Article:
As a general guide, try to follow these tips:

    • Eat at least five different portions of colourful fruit and vegetables every day
    • Make potatoes, bread, rice, pasta or other starchy carbohydrates a base of a meal, choosing wholegrain where possible 14
    • Aim to include dairy (or dairy alternatives) every day, choosing lower fat and lower sugar options
    • Eat proteins like beans, pulses, fish, eggs and meat (including 2 portions of fish every week, one of which should be oily)
    • Hydration: Drink 6-8 glasses of water (up to 1.5-2 litres) a day, or alternatively, have non-caloric/sugar-free teas and infusions. Plain coffee can also contribute to your water intake, however keep in mind that it’s not recommended to have more than 400 mg of caffeine a day. During warm weather or if you do physical activity you may need to drink more water!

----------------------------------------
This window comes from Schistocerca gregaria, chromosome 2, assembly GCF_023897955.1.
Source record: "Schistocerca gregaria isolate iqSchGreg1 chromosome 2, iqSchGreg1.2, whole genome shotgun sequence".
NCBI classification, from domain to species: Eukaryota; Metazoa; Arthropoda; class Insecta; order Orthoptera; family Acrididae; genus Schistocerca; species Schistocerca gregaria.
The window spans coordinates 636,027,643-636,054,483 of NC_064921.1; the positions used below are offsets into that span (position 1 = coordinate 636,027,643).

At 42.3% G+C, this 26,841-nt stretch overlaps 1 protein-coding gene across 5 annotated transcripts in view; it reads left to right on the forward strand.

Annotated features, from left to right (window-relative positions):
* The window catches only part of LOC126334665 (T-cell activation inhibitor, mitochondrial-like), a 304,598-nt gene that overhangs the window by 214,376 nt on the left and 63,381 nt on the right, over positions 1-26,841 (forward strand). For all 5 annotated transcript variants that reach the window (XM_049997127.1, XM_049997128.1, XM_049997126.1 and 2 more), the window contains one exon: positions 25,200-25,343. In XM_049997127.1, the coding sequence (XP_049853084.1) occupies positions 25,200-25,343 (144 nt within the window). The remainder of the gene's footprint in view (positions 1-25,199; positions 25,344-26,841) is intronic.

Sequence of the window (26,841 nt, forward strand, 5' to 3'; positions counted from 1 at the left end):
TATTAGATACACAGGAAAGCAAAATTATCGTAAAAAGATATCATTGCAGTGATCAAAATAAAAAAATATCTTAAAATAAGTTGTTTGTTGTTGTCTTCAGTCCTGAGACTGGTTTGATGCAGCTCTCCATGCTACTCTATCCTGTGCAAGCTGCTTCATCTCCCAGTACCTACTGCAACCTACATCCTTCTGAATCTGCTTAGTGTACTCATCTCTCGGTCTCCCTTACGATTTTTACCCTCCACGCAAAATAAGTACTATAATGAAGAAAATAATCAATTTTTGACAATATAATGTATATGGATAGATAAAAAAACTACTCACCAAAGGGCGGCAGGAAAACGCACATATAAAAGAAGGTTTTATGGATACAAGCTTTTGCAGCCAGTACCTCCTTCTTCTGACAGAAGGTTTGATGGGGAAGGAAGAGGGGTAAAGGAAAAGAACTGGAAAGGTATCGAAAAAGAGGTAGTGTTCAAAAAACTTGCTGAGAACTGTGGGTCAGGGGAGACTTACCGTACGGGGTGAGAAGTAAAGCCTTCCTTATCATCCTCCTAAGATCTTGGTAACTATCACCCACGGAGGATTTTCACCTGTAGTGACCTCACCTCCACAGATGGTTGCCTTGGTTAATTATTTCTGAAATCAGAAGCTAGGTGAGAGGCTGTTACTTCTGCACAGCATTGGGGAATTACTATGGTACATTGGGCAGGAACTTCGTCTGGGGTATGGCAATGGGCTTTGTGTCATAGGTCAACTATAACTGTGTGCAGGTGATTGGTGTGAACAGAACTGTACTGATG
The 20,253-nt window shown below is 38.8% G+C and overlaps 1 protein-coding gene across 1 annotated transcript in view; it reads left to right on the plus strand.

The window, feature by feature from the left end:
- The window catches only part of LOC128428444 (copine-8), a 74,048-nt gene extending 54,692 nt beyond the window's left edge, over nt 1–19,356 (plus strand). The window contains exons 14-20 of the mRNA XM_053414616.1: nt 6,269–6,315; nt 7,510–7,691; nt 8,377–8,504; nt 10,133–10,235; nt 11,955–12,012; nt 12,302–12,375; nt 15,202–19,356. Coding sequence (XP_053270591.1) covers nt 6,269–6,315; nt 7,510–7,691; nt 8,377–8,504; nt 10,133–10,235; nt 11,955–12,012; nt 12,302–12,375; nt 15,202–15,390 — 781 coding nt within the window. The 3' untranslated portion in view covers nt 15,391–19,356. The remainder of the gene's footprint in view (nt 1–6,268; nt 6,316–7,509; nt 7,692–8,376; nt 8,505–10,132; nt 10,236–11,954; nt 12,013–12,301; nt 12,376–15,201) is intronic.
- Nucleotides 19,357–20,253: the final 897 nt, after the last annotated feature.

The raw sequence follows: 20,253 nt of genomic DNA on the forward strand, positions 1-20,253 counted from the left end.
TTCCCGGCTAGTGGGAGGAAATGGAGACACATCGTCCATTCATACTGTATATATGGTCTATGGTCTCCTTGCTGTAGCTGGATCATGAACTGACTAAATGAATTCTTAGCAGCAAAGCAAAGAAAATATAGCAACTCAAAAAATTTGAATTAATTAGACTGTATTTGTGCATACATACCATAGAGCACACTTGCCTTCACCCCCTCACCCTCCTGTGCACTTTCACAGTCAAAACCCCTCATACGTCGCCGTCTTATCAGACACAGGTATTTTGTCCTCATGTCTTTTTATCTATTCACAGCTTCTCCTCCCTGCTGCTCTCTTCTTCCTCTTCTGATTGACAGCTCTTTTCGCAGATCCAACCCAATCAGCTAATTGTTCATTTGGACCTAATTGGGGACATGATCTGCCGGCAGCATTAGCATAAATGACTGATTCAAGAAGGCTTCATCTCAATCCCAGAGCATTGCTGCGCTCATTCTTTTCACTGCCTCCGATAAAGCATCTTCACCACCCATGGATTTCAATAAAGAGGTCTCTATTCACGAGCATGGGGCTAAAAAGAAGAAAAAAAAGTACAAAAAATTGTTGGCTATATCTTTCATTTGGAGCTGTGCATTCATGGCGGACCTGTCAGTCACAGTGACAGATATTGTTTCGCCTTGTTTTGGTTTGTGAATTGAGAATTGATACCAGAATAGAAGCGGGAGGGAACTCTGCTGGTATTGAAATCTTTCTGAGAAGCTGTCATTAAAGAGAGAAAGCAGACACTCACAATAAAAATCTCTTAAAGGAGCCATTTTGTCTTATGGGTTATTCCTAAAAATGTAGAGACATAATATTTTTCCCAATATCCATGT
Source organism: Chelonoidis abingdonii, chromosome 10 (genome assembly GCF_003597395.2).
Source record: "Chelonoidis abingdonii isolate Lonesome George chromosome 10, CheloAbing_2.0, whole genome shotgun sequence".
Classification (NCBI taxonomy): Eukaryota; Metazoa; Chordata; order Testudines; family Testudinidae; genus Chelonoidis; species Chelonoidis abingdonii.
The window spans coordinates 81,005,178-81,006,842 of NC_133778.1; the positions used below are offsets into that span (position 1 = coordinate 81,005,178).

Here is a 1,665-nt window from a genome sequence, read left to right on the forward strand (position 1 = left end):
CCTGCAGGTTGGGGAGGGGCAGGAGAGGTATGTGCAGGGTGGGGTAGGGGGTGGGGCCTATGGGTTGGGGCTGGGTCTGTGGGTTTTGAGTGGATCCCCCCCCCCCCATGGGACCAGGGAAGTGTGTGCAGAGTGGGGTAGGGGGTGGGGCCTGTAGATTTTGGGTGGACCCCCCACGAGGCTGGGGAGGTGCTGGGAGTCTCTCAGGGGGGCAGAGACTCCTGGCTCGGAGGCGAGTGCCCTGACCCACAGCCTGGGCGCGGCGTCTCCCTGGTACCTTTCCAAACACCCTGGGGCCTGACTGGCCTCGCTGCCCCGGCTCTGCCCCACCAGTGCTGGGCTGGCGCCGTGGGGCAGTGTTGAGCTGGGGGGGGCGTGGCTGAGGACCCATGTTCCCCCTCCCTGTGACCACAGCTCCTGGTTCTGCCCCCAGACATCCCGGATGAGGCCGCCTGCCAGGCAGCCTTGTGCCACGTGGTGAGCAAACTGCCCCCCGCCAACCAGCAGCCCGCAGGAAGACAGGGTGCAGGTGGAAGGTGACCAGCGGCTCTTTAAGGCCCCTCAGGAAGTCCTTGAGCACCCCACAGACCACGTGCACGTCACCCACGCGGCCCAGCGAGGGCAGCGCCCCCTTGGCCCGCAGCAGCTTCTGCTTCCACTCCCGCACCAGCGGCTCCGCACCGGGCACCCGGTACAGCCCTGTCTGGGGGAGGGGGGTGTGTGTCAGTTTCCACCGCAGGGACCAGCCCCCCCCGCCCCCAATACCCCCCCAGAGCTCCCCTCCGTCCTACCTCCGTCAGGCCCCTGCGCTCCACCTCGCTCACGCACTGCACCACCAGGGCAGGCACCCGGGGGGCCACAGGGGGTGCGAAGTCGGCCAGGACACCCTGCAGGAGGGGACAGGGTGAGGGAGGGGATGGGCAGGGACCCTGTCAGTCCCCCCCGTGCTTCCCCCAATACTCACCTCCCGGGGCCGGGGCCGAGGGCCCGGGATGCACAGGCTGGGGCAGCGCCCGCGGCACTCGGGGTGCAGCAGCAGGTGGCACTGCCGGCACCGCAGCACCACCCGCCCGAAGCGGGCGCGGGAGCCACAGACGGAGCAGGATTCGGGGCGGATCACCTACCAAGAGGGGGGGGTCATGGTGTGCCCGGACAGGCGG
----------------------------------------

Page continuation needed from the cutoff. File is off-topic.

Eating in a restaurant and overwhelmed by the portion of food in front of you?

    In restaurants, if the meal you are served seems too much, ask your server to remove half of the amount immediately and pack it for you to take it home. This not only helps with managing how much you eat, but it also avoids food waste by providing another meal for the following day!

    Can I easily estimate how much a portion should be?

    We should watch our portion sizes and match them with advised serving sizes. For estimating the right amount or the right portion, we can use our hands, some visual comparisons or simple measuring tools that can be found in our kitchen.10,11